Two internationally recognized researchers with a life-long interest in animals have been appointed to lead UBC's new Animal Welfare Program.
Prof. David Fraser and Prof. Dan Weary will investigate topics such as the way living conditions affect the well-being of animals, and ethical issues surrounding the use of animals in scientific research, sport, and food production.
"As educators, we hope to stimulate dialogue on animal welfare issues and bring facts and knowledge about animals to the debate," said Fraser. "As researchers, we will look for solutions to animal welfare problems that are good for animals, and good for society."
The $1.8-million Natural Sciences and Engineering Research Council (NSERC) Industrial Research Chairs in Animal Welfare, to which Fraser and Weary have been appointed, were created with the support of a range of groups with strong ties to animal welfare issues. The B.C. Society for the Prevention of Cruelty to Animals (B.C. SPCA) and the B.C. Veterinary Medical Association joined forces with numerous animal agriculture groups to provide funding for the program. NSERC matched their donations.
"The broad-based support behind the positions is unique in the Canadian animal welfare research community," Fraser said.
Both Fraser and Weary are new to UBC. Fraser's research has led to innovations ranging from better pig pens to ways of reducing highway accidents involving wildlife. Weary's research includes the use of vocalizations and other behaviours as indicators of animal well-being.
"One of the most productive methods at our disposal in studying welfare is to look at aspects of the animal's behaviour. This is why much of the work being done on animal welfare today is done by scientists, like David Fraser and myself, who have a background in animal behaviour," Weary said.
"Behavioural approaches also have the advantage of being non-invasive: you don't have to give injections, take blood, or look at the animal's brain, and hence risk causing some harm or distress to the animal whose welfare you are ultimately trying to improve."
Fraser and Weary will continue research in their respective areas of expertise while at UBC, and also deal with the range of ethical issues surrounding the use of animals.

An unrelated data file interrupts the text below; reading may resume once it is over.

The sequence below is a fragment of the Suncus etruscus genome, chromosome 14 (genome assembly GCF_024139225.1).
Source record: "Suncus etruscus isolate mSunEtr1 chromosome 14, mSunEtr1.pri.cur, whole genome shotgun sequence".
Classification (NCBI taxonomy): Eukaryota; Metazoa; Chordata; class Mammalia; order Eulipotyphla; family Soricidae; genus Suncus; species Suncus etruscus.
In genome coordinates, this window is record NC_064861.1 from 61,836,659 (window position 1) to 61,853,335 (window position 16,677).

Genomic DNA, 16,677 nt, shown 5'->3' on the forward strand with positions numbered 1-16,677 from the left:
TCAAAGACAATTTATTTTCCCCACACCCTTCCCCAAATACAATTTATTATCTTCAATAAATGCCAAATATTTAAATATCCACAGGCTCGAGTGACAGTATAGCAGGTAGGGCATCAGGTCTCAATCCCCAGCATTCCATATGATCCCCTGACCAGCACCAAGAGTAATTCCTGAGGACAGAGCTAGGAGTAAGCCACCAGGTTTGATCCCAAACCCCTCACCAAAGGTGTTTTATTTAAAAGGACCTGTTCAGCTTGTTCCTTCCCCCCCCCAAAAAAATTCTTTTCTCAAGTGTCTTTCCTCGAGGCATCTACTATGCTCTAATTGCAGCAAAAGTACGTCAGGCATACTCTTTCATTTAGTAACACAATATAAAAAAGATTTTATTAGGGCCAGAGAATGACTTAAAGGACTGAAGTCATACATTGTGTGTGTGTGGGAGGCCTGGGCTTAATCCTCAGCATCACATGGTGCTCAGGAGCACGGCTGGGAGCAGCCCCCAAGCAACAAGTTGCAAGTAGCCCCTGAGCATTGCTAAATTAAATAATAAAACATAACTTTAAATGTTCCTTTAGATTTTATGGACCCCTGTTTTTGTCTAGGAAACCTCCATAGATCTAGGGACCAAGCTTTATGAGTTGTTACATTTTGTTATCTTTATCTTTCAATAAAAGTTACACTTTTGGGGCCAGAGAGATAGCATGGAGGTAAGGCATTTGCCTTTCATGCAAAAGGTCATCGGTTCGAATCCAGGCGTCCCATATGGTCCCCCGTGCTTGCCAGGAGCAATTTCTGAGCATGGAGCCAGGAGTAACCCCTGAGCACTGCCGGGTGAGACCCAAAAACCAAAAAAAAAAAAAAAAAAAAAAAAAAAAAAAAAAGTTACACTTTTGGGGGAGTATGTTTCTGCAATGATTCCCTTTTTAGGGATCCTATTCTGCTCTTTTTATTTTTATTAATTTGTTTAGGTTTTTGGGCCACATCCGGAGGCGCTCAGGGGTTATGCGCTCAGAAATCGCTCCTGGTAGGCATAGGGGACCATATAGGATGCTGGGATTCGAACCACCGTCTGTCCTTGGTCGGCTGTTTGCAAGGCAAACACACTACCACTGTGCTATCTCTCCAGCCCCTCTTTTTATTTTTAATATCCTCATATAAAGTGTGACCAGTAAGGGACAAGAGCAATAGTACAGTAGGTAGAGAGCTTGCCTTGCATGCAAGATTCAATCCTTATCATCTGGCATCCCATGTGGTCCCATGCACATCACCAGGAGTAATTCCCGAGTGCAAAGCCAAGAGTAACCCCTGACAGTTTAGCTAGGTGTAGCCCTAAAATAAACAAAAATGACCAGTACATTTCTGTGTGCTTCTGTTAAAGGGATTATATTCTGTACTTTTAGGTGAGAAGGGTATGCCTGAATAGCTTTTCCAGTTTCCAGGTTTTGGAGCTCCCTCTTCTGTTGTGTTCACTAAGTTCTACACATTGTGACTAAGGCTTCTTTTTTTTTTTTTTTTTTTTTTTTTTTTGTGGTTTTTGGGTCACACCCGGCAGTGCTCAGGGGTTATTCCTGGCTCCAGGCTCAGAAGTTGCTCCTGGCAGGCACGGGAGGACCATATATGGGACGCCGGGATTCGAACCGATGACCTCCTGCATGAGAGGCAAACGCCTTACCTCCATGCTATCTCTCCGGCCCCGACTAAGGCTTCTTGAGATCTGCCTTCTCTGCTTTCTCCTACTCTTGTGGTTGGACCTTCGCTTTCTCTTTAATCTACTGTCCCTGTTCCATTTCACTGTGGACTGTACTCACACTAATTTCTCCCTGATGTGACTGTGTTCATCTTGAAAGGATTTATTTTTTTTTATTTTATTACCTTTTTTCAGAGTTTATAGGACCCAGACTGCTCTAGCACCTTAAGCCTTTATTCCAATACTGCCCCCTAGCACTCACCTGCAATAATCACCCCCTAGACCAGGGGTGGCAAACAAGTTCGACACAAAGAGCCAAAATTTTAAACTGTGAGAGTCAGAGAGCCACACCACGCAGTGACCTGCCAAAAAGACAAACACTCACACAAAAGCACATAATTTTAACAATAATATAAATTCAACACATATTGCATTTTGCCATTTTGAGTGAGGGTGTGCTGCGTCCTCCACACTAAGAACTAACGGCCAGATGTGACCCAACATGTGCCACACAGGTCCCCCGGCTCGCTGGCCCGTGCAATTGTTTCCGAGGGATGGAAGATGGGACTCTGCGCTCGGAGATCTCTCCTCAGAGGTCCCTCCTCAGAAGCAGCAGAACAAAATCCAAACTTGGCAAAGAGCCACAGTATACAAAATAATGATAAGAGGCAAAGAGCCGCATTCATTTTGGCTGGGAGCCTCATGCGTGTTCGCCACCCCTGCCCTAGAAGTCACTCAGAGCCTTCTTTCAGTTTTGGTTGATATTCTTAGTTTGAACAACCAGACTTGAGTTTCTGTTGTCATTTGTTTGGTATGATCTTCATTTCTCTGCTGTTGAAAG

"The present-day debate over the proper relationship between ourselves and other species is not a new issue, like global warming; it is not an issue that will eventually go away, like mad cow disease; rather, it is one of our oldest and most vexing ethical problems, and one which different generations and different societies must grapple with as our values, beliefs and perceptions change," Fraser said.
The chairholders, who hold cross appointments with UBC's Dept. of Animal Science and Centre for Applied Ethics, will work closely with the UBC Animal Care Centre, with animal scientists in dairy, beef, poultry, aquaculture and other animal industries, and with biological and medical researchers.
"NSERC's commitment of more than $800,000 indicates the seriousness with which we consider animal research issues. We want to ensure that animal research meets the highest ethical standards," said NSERC President Tom Brzustowski.
Weary studied animal behaviour at McGill and Oxford, where he earned a doctorate. He undertook post doctoral studies at McGill, Queen's and Concordia, focusing especially on the vocal behaviour of wild birds and mammals.
He joined Agriculture and Agri-Food Canada in 1992 as a research scientist. There he started his basic research on how vocal and other behaviour of pigs can provide information about an animal's physical and emotional state.
Fraser studied at the universities of Toronto and Glasgow. From 1975 to 1981 he worked in wildlife research, specializing in the behaviour and management of moose. From 1981 to 1997 he was a research scientist at the Canadian government's Central Experimental Farm in Ottawa where he worked on behaviour, management and animal welfare problems of pigs and other farm animals, focusing especially on the needs of mothers and newborns.